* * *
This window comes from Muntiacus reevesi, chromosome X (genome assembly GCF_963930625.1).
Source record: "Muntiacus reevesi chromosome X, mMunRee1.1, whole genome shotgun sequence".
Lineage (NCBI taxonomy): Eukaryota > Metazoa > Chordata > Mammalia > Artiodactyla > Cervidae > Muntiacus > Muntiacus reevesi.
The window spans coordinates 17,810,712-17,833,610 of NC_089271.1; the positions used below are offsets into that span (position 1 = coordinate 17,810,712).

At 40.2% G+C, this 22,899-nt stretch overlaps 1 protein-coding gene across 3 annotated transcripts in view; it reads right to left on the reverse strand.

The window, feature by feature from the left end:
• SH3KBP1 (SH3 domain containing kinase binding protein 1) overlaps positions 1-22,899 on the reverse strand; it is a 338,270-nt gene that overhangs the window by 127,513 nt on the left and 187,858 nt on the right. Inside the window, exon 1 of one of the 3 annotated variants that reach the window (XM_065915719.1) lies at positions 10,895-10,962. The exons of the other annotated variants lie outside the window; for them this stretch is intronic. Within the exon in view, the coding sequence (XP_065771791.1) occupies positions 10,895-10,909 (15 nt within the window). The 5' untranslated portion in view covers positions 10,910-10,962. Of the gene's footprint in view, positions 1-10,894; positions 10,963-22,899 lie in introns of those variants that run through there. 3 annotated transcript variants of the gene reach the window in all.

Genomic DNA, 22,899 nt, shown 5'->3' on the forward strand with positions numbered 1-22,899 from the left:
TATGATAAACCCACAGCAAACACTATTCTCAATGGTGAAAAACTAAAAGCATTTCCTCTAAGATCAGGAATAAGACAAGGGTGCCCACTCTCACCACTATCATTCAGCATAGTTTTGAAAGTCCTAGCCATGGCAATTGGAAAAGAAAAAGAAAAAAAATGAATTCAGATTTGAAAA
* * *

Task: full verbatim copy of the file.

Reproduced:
This window comes from Muntiacus reevesi, chromosome X (genome assembly GCF_963930625.1).
Source record: "Muntiacus reevesi chromosome X, mMunRee1.1, whole genome shotgun sequence".
Lineage (NCBI taxonomy): Eukaryota > Metazoa > Chordata > Mammalia > Artiodactyla > Cervidae > Muntiacus > Muntiacus reevesi.
The window spans coordinates 17,810,712-17,833,610 of NC_089271.1; the positions used below are offsets into that span (position 1 = coordinate 17,810,712).

At 40.2% G+C, this 22,899-nt stretch overlaps 1 protein-coding gene across 3 annotated transcripts in view; it reads right to left on the reverse strand.

The window, feature by feature from the left end:
• SH3KBP1 (SH3 domain containing kinase binding protein 1) overlaps positions 1-22,899 on the reverse strand; it is a 338,270-nt gene that overhangs the window by 127,513 nt on the left and 187,858 nt on the right. Inside the window, exon 1 of one of the 3 annotated variants that reach the window (XM_065915719.1) lies at positions 10,895-10,962. The exons of the other annotated variants lie outside the window; for them this stretch is intronic. Within the exon in view, the coding sequence (XP_065771791.1) occupies positions 10,895-10,909 (15 nt within the window). The 5' untranslated portion in view covers positions 10,910-10,962. Of the gene's footprint in view, positions 1-10,894; positions 10,963-22,899 lie in introns of those variants that run through there. 3 annotated transcript variants of the gene reach the window in all.

Genomic DNA, 22,899 nt, shown 5'->3' on the forward strand with positions numbered 1-22,899 from the left:
TATGATAAACCCACAGCAAACACTATTCTCAATGGTGAAAAACTAAAAGCATTTCCTCTAAGATCAGGAATAAGACAAGGGTGCCCACTCTCACCACTATCATTCAGCATAGTTTTGAAAGTCCTAGCCATGGCAATTGGAAAAGAAAAAGAAAAAAAATGAATTCAGATTTGAAAA